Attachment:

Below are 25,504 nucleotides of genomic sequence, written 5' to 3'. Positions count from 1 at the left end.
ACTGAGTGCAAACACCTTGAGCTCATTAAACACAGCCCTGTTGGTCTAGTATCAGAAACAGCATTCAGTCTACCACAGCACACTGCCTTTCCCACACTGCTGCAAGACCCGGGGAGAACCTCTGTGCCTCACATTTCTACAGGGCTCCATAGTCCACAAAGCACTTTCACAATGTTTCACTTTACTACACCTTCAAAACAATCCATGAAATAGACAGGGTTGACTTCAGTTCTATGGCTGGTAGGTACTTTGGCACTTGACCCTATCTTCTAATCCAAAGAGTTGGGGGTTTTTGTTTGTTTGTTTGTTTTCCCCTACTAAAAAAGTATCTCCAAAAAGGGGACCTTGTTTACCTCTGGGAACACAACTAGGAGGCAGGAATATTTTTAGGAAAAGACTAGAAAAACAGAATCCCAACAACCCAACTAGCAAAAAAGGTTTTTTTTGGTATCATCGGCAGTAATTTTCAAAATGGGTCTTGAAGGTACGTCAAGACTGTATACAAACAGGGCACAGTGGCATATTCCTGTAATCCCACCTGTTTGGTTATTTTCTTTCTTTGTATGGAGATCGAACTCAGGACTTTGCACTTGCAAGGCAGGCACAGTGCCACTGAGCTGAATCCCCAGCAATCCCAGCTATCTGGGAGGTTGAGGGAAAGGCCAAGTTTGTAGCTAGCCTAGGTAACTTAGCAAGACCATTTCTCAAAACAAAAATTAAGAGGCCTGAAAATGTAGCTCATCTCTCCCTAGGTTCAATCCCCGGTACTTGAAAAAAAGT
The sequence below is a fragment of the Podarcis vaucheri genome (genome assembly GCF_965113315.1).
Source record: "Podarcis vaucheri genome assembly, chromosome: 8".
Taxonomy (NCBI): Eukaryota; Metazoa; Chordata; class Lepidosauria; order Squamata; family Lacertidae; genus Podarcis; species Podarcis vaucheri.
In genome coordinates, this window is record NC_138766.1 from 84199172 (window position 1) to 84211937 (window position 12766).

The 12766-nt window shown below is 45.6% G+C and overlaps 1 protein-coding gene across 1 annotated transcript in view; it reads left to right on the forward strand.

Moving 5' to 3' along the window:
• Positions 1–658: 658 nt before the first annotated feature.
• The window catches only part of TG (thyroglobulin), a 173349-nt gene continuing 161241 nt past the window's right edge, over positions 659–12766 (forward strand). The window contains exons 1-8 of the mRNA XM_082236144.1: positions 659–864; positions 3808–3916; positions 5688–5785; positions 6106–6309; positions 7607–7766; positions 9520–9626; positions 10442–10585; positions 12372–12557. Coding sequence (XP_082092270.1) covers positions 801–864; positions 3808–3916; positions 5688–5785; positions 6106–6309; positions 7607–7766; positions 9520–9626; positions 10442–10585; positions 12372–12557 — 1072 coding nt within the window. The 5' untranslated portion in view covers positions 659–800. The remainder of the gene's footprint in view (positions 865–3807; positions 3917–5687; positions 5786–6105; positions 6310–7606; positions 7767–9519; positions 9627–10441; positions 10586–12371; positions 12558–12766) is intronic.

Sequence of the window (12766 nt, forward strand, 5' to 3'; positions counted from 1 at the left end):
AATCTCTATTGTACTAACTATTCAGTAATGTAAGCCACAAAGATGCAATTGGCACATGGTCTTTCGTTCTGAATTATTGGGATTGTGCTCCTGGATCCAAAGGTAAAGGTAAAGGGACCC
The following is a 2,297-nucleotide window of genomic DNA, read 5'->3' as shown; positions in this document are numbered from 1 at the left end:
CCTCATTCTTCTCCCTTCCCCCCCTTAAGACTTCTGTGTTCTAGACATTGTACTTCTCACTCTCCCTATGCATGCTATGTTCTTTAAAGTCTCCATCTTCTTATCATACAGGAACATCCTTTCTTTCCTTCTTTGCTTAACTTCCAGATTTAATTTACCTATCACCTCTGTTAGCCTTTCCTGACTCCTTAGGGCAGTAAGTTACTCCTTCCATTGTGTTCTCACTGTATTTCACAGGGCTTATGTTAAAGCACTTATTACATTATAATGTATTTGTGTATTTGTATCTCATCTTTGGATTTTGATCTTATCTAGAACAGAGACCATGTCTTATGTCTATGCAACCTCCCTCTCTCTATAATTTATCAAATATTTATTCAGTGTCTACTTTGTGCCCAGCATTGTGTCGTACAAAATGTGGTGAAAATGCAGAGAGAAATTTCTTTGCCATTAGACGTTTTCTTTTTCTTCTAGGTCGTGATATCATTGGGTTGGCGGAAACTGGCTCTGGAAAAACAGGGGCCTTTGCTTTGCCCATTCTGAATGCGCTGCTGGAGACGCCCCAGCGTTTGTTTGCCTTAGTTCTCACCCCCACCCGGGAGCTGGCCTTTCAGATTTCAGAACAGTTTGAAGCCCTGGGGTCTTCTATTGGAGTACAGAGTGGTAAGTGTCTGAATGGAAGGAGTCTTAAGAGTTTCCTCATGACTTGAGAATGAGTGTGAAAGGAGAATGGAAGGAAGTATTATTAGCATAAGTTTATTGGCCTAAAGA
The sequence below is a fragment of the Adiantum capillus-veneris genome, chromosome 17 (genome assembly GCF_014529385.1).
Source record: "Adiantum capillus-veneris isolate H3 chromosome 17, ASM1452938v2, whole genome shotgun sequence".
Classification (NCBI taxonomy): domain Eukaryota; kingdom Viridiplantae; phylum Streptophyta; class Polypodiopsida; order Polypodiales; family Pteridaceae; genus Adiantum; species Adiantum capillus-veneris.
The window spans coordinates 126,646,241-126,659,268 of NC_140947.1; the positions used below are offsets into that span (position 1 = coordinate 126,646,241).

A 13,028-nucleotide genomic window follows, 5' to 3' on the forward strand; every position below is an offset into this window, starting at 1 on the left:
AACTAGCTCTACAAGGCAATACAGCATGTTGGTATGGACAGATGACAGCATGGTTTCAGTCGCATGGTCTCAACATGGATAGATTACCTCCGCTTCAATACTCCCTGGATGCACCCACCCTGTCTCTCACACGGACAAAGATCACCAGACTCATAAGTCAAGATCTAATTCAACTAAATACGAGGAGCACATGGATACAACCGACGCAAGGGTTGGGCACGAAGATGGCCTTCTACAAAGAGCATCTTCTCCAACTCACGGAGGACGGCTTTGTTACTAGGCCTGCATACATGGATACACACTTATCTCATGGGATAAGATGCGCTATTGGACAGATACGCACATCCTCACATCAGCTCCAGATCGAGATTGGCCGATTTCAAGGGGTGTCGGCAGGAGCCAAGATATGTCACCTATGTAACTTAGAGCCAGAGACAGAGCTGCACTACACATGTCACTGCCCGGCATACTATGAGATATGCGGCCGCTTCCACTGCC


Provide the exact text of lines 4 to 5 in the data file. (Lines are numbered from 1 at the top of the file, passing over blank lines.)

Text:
Source record: "Podarcis vaucheri genome assembly, chromosome: 8".
Taxonomy (NCBI): Eukaryota; Metazoa; Chordata; class Lepidosauria; order Squamata; family Lacertidae; genus Podarcis; species Podarcis vaucheri.